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Palm::Treo680MessagesDB - Handler for Treo 680 SMS message databases


    use Palm::PDB;
    use Palm::Treo680MessagesDB timezone => 'Europe/London';
    use Data::Dumper;

    my $pdb = Palm::PDB->new();
    print Dumper(@{$pdb->{records}});


This is a helper class for the Palm::PDB package, which parses the database generated by a Treo 680 as a record of all your SMSes.


You can set some global options when you 'use' the module:


Defaults to 'Europe/London'.


Whether to include the raw binary blob of data in the parsed records. Defaults to false.


Defaults to false.

If false, unknown record-types and those which look like they weren't parsed properly (eg they have an impossible timestamp) are suppressed. This is done by over-riding Palm::PDB's Load() method.

If true, include a hexadecimal dump of each record in the 'debug' field, and don't suppress unknown or badly parsed records.


This class inherits from Palm::Raw, so has all of its methods. The folliwing are over-ridden, and differ from that in the parent class thus:


Returns data structures with the following keys:


The raw data blob passed to the method. This is only present if the incl_raw option is true.


The date of the message, if available, in YYYY-MM-DD format


The time of the message, if available, in HH:MM format

epoch or timestamp (it's available under both names)

The epoch time of the message, if available. Note that because the database doesn't store the timezone, we assume 'Europe/London' when converting this to the seperate date and time fields. If you want to change that, then suppy a timezone option when you 'use' the module.

Note that this is always the Unix epoch time, even though PalmOS uses an epoch based on 1904.


The name of the other party, which the Treo extracts from the SIM phone-book or from the Palm address book at the time the SMS is saved.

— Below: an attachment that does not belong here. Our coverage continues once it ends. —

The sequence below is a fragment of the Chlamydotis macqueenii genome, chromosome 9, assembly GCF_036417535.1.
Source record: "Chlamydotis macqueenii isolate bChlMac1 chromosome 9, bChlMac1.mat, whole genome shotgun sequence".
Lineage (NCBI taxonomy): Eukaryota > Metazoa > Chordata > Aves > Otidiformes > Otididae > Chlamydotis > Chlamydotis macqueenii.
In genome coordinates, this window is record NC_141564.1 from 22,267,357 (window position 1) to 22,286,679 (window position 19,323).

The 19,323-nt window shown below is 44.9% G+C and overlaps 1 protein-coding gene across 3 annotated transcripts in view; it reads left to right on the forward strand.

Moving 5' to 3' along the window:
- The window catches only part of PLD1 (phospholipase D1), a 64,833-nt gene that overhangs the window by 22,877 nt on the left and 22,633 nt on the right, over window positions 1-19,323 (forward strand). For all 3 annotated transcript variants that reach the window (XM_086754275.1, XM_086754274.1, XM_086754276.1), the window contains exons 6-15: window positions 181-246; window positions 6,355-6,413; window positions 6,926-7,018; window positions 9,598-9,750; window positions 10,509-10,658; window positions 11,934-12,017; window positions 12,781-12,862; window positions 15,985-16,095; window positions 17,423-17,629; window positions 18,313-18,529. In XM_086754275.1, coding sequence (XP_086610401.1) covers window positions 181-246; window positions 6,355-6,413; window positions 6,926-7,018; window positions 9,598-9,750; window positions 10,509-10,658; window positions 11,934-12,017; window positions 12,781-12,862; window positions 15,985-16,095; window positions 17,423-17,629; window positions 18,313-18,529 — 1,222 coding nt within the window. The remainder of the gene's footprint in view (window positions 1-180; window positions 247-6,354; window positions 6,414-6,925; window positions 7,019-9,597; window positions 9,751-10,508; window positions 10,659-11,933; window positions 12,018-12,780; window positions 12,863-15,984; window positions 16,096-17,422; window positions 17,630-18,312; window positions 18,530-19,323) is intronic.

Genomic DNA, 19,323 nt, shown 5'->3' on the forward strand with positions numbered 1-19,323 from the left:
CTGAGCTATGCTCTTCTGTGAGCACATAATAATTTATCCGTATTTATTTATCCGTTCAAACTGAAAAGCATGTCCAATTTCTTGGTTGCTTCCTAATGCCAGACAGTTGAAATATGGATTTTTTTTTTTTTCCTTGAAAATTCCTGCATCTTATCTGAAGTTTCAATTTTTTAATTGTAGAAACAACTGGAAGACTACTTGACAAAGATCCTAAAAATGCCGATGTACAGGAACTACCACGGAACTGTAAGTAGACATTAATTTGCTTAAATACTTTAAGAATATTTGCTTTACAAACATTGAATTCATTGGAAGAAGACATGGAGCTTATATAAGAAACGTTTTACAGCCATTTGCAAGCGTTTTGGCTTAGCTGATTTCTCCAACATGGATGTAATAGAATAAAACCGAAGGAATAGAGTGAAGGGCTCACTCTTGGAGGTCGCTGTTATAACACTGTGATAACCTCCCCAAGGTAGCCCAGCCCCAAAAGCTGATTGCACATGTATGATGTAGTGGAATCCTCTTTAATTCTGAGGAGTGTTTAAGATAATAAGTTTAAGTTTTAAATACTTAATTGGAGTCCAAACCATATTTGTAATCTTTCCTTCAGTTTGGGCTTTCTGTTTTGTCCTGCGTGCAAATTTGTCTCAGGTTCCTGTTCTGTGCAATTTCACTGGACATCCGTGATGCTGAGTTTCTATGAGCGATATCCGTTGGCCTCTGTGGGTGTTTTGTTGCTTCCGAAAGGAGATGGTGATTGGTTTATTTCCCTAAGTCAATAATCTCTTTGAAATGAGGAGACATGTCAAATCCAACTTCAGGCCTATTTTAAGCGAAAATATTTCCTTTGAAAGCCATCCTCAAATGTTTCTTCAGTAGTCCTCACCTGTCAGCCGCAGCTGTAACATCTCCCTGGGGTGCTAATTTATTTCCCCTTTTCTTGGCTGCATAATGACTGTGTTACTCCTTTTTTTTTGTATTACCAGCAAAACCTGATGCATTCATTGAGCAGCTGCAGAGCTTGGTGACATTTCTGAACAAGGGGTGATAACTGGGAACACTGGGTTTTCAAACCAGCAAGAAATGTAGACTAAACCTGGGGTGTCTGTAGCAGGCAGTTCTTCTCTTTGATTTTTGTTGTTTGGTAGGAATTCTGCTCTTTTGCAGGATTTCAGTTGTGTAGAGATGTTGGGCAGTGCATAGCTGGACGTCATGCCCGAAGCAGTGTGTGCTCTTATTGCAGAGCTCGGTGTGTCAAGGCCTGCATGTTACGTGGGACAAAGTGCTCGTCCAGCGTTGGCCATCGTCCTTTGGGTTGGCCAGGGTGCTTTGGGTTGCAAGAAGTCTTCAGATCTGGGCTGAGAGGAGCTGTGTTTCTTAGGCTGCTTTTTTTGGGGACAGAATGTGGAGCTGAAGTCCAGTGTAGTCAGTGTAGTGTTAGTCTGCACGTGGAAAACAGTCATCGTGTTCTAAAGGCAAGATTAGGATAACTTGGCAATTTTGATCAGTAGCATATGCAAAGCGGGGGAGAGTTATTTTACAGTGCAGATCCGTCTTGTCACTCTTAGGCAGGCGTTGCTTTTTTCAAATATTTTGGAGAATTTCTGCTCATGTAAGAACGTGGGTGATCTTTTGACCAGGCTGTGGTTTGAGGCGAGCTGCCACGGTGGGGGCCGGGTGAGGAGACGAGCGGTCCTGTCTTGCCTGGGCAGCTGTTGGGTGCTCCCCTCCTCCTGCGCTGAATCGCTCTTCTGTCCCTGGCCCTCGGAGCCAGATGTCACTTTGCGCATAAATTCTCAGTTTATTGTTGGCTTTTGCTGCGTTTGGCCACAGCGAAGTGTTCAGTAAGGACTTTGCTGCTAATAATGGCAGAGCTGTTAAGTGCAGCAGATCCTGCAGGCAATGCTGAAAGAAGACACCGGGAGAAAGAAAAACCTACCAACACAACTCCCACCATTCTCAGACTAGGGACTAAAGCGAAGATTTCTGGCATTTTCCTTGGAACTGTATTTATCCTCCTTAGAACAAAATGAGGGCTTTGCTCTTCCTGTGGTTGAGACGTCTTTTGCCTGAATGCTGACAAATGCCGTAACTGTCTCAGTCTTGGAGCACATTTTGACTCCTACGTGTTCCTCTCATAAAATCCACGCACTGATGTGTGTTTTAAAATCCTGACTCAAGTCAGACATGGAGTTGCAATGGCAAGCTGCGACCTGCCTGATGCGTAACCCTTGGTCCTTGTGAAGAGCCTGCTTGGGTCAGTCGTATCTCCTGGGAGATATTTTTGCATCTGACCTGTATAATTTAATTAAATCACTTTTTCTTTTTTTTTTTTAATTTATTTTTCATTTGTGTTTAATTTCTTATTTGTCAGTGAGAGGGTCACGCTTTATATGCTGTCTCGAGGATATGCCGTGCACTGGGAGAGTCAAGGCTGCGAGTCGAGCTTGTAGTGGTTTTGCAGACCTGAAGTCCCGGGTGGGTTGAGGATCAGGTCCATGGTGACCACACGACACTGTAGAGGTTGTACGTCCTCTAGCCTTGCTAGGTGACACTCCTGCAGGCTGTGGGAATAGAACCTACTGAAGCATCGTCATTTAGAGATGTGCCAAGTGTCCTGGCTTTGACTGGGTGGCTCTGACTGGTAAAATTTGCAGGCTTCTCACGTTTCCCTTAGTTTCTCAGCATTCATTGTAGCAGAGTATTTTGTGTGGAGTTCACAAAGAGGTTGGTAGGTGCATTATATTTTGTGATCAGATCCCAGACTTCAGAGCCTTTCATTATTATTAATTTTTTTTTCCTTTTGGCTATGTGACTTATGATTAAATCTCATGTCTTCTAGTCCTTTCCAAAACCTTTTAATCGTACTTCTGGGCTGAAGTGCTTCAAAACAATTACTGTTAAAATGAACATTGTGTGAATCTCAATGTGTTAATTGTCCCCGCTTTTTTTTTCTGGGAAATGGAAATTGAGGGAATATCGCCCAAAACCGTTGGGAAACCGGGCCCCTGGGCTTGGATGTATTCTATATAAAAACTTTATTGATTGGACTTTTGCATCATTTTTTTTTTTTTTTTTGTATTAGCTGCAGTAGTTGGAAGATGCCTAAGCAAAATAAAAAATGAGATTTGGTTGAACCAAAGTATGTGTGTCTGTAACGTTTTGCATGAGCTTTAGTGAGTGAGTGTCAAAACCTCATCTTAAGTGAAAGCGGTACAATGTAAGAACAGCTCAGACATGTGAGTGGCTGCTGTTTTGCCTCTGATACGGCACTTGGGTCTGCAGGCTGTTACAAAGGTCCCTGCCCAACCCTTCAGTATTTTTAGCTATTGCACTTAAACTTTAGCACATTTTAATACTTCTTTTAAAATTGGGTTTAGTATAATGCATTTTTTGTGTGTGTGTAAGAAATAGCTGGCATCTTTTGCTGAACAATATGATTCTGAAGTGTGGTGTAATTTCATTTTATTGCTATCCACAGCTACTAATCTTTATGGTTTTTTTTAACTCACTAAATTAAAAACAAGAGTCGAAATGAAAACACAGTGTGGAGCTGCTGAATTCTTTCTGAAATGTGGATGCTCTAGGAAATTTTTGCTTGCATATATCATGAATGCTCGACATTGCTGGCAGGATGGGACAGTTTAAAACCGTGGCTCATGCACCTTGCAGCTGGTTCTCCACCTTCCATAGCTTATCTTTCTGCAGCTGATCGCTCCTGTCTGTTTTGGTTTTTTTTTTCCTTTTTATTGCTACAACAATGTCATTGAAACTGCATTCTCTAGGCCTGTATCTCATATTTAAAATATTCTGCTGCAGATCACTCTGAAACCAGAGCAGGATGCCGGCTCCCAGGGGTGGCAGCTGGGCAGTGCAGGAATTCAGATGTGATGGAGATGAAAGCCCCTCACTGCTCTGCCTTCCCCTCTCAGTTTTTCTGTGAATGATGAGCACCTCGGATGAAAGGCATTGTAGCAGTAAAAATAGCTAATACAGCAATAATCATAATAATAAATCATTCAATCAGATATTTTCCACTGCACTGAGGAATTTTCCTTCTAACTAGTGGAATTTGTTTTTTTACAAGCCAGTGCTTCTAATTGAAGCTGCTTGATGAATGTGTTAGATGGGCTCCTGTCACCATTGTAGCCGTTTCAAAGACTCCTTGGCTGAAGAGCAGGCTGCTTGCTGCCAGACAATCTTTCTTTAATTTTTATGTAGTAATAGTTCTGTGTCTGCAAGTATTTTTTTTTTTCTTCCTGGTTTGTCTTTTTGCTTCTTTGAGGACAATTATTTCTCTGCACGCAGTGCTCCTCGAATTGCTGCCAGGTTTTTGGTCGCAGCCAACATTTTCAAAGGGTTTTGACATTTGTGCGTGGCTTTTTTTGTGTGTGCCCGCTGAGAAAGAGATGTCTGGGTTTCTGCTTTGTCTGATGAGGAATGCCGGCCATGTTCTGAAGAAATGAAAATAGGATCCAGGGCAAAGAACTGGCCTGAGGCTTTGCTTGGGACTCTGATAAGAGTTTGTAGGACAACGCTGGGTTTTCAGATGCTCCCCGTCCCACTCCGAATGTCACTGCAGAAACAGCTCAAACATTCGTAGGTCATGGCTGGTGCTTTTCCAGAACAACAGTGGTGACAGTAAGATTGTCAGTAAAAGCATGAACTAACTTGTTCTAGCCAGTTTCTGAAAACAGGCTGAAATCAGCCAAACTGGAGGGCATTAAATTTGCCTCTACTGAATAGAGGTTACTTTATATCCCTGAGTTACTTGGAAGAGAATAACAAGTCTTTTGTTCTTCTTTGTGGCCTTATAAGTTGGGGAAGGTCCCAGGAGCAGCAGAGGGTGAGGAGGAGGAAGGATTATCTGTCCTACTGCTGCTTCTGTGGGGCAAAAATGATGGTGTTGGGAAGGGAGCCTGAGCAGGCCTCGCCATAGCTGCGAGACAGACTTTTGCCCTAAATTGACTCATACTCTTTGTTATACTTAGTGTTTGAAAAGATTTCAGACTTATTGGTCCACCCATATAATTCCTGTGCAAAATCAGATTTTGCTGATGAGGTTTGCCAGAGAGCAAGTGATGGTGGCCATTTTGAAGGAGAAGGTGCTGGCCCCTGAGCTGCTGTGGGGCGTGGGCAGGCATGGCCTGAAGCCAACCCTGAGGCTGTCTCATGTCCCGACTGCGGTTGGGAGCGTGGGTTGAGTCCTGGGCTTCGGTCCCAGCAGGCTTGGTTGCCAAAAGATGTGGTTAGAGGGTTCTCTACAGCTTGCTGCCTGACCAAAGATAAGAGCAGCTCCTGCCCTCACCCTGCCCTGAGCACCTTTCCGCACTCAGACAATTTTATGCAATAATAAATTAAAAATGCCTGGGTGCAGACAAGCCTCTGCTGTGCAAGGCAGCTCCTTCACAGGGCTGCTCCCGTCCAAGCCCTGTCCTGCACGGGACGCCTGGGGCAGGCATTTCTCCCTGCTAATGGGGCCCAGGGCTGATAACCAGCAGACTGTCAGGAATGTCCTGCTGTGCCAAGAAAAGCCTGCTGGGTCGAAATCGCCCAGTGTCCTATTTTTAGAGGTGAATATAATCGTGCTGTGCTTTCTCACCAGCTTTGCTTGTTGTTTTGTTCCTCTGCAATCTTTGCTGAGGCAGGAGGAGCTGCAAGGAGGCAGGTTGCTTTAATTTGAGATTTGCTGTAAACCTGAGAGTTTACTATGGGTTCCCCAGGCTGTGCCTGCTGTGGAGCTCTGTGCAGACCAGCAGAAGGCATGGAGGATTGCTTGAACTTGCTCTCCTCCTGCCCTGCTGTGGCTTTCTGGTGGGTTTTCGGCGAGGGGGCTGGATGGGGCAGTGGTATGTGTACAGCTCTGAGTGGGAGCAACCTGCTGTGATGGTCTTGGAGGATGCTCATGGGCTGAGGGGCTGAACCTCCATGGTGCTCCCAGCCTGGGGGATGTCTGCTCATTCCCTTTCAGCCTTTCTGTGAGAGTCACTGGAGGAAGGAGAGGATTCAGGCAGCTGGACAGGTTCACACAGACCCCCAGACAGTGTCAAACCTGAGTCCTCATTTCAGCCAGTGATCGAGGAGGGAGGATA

number or phone

The number of the other party. This is not normalised so you might see the same number in different formats, eg 07979866975 and +447979866975. I may add number normalisation in the future.


Either 'incoming', or 'outgoing'.

Other fields may be added in the future.


The database structure is undocumented. Consequently it has had to be reverse-engineered. There appear to be several message formats in the database. Some have a superficial resemblance to those used by the 650 (and which is partially documented by Palm) but there is no publicly available documentation that I could find for the others - if you know where I can get docs, please let me know!

I can only reverse-engineer record formats that appear on my phone, so there may be some missing. In addition, I may decode some formats incorrectly because they're not quite what I thought they were. If this affects you, please please please send me the offending data.

There is currently no support for creating a new database, or for editing the contents of an existing database. If you need that functionality, please submit a patch with tests. I will *not* write this myself unless I need it. Behaviour if you try to create or edit a database is currently undefined, but editing a database will almost certainly break it.

If you find any bugs please report them either using or by email. Ideally, I would like to receive sample data and a test file, which fails with the latest version of the module but will pass when I fix the bug.

Sample data can be either in the form of a complete database, or a dump of just a single record structure, which *must* include the raw binary data - use the 'incl_raw' option when you load the module, and save the data structure to a file using Data::Dumper. Feel free to obscure real names, phone numbers, and messages in the data, but you should ensure that phone numbers are correctly formed, and that you don't change the length of any parts of the message. Also, please don't change any non-human-readable parts of the record.


Palm::SMS, which handles SMS messages databases on some other models of Treo.




Michal Seliga, for sample MMS data


Copyright 2008 David Cantrell <>

This software is free-as-in-speech software, and may be used, distributed, and modified under the terms of either the GNU General Public Licence version 2 or the Artistic Licence. It's up to you which one you use. The full text of the licences can be found in the files GPL2.txt and ARTISTIC.txt, respectively.


This module is also free-as-in-mason software.